When I initially heard that Fox had cut the cord on our Fangirly Favorite The Mindy Project, my reaction was more or less what you might expect. I sold all my earthly possessions, joined a doomsday cult, and settled in for the End of Days. But from the midst of tragedy, an unlikely hero emerged, destined to redeem us all from a Mindy-less existence. Yes, people, ya heard. Hulu will be picking up Kaling’s brain-baby and giving it new life online.
And this isn’t the first time that a streaming service has needed to step in to save a beleaguered series. Yahoo adopted Community and Netflix resurrected Arrested Development (with debatable success, but still). Not only are these sites delivering really strong, occasionally award-winning, original content to subscribers, they are salvaging the network underdogs that struggle to perform and bringing them back from the dead.
Ok, I’m not an idiot. I know that Hulu probably isn’t doing this out of altruism or some media-messiah complex. They probably stand to make a lot of money from this deal and I have no doubt that the switch will be marketed aggressively. But the fact stands that Hulu is taking a chance on this amazing little show written by and starring one of the only non-white female leads on TV. Ever. Meanwhile, networks are giving us Boy Meets World reboots and a Full House made-for-TV-movie.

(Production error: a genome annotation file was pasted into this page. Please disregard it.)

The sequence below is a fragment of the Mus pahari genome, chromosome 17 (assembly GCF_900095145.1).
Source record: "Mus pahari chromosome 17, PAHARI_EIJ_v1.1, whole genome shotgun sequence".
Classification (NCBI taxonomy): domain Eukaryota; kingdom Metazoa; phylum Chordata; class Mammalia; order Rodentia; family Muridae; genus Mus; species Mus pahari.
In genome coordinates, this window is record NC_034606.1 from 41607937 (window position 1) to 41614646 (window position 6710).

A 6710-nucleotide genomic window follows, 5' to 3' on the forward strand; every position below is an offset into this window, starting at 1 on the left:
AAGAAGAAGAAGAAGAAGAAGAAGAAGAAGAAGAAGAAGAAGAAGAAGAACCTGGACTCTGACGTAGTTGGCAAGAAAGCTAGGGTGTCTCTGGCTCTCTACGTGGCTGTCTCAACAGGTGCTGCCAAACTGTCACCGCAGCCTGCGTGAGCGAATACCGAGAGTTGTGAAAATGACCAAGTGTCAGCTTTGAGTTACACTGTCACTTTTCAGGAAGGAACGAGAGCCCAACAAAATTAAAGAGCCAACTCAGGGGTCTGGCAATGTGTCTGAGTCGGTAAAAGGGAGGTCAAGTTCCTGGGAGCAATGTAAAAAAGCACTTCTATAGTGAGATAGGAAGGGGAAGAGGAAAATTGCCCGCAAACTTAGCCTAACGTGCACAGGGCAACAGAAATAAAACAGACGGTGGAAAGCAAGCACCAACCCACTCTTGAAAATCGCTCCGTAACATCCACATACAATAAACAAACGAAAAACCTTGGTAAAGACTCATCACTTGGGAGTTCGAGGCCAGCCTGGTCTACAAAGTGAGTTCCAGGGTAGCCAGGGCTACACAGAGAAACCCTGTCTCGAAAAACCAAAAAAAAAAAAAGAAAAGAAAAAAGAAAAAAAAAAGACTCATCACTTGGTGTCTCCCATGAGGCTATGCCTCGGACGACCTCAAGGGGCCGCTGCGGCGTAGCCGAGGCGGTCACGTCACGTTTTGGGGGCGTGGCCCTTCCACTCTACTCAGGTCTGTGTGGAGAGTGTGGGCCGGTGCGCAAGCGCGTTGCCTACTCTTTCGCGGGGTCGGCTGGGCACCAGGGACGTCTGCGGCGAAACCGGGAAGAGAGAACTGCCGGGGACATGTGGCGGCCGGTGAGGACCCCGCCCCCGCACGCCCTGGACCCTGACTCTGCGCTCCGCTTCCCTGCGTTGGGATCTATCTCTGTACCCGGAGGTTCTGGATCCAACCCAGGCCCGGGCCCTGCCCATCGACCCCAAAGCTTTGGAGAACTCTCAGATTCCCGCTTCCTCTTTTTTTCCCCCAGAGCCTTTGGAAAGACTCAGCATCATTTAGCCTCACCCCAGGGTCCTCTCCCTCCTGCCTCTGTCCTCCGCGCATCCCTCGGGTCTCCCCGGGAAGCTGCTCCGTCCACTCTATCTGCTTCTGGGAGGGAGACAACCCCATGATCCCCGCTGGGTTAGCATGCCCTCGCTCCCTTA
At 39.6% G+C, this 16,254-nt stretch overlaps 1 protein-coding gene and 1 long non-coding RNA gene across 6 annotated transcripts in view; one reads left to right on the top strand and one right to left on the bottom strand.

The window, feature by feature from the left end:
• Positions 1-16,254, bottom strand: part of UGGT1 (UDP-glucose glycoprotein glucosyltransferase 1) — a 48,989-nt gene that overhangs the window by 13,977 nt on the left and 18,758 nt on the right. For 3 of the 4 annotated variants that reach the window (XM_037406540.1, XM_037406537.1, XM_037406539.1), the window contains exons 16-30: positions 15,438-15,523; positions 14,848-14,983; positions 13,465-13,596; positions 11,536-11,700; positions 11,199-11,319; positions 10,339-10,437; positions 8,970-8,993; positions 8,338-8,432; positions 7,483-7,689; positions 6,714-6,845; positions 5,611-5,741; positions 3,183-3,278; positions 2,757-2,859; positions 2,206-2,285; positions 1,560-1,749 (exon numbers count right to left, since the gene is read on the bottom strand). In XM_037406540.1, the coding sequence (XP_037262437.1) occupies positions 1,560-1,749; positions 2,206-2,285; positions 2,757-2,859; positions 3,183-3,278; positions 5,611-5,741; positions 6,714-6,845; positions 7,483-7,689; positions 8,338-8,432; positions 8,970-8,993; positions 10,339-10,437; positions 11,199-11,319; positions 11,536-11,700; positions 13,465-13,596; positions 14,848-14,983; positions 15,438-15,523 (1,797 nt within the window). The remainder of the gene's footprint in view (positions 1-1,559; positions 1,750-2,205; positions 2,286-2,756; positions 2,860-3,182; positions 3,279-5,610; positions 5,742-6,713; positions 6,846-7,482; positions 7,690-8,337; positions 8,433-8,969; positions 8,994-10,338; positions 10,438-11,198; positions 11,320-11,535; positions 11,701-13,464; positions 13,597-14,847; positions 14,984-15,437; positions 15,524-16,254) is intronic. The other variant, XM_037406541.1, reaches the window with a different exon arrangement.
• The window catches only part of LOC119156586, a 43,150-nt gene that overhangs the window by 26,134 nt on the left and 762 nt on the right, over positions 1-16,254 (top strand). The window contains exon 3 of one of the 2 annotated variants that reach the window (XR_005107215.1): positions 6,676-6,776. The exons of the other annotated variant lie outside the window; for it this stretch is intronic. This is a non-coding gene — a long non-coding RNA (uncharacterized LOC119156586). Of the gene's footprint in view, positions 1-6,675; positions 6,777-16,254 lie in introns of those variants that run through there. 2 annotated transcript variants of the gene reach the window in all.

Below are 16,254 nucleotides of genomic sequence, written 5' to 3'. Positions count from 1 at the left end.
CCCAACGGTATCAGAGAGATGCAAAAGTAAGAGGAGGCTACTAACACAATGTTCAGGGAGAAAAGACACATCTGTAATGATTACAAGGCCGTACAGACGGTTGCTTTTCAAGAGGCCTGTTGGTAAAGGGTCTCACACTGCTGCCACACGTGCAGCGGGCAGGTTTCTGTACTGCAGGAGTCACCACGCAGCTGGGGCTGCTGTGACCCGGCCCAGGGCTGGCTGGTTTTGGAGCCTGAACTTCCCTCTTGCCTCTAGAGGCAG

This all leads me to ask, do we really need networks? Or are the a relic that is desperately trying to recapture the magic of ten, twenty, thirty years ago? Most shows are available online anyway, and even HBO is offering a streaming service for much less than your exorbitant cable package. As a representative of a generation that watches most of it’s TV online anyway, it’s not a very hard question.
What do you think? Hit us up at firstname.lastname@example.org, or @fangirly2, and give us what you got.